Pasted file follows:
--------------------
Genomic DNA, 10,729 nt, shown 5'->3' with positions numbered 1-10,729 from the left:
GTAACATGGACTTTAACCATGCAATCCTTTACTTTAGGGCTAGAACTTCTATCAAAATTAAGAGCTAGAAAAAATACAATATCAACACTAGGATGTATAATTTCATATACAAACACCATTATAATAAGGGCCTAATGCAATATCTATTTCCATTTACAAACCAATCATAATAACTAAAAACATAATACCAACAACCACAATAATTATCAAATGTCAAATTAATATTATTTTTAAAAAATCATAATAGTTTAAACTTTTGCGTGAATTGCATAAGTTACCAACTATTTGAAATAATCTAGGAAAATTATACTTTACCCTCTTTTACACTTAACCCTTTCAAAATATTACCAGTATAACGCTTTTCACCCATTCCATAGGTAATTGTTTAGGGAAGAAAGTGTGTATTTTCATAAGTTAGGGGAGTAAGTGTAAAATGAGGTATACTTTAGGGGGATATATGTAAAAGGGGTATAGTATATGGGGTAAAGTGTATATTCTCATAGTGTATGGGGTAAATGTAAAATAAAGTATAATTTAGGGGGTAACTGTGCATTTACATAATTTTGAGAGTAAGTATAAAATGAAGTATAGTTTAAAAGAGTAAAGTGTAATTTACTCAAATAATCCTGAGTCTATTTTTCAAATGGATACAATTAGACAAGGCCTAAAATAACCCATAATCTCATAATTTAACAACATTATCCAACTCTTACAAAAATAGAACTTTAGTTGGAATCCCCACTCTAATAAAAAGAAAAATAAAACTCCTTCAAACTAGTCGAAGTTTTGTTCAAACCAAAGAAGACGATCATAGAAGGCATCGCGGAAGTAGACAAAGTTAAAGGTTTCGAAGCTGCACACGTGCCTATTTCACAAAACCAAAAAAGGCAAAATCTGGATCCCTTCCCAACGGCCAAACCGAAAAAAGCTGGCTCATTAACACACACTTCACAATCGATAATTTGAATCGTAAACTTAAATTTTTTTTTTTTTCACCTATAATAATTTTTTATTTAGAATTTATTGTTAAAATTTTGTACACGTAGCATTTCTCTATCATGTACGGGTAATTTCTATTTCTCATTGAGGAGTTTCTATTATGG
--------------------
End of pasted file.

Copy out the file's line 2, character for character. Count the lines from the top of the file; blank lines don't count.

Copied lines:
GTAACATGGACTTTAACCATGCAATCCTTTACTTTAGGGCTAGAACTTCTATCAAAATTAAGAGCTAGAAAAAATACAATATCAACACTAGGATGTATAATTTCATATACAAACACCATTATAATAAGGGCCTAATGCAATATCTATTTCCATTTACAAACCAATCATAATAACTAAAAACATAATACCAACAACCACAATAATTATCAAATGTCAAATTAATATTATTTTTAAAAAATCATAATAGTTTAAACTTTTGCGTGAATTGCATAAGTTACCAACTATTTGAAATAATCTAGGAAAATTATACTTTACCCTCTTTTACACTTAACCCTTTCAAAATATTACCAGTATAACGCTTTTCACCCATTCCATAGGTAATTGTTTAGGGAAGAAAGTGTGTATTTTCATAAGTTAGGGGAGTAAGTGTAAAATGAGGTATACTTTAGGGGGATATATGTAAAAGGGGTATAGTATATGGGGTAAAGTGTATATTCTCATAGTGTATGGGGTAAATGTAAAATAAAGTATAATTTAGGGGGTAACTGTGCATTTACATAATTTTGAGAGTAAGTATAAAATGAAGTATAGTTTAAAAGAGTAAAGTGTAATTTACTCAAATAATCCTGAGTCTATTTTTCAAATGGATACAATTAGACAAGGCCTAAAATAACCCATAATCTCATAATTTAACAACATTATCCAACTCTTACAAAAATAGAACTTTAGTTGGAATCCCCACTCTAATAAAAAGAAAAATAAAACTCCTTCAAACTAGTCGAAGTTTTGTTCAAACCAAAGAAGACGATCATAGAAGGCATCGCGGAAGTAGACAAAGTTAAAGGTTTCGAAGCTGCACACGTGCCTATTTCACAAAACCAAAAAAGGCAAAATCTGGATCCCTTCCCAACGGCCAAACCGAAAAAAGCTGGCTCATTAACACACACTTCACAATCGATAATTTGAATCGTAAACTTAAATTTTTTTTTTTTTCACCTATAATAATTTTTTATTTAGAATTTATTGTTAAAATTTTGTACACGTAGCATTTCTCTATCATGTACGGGTAATTTCTATTTCTCATTGAGGAGTTTCTATTATGG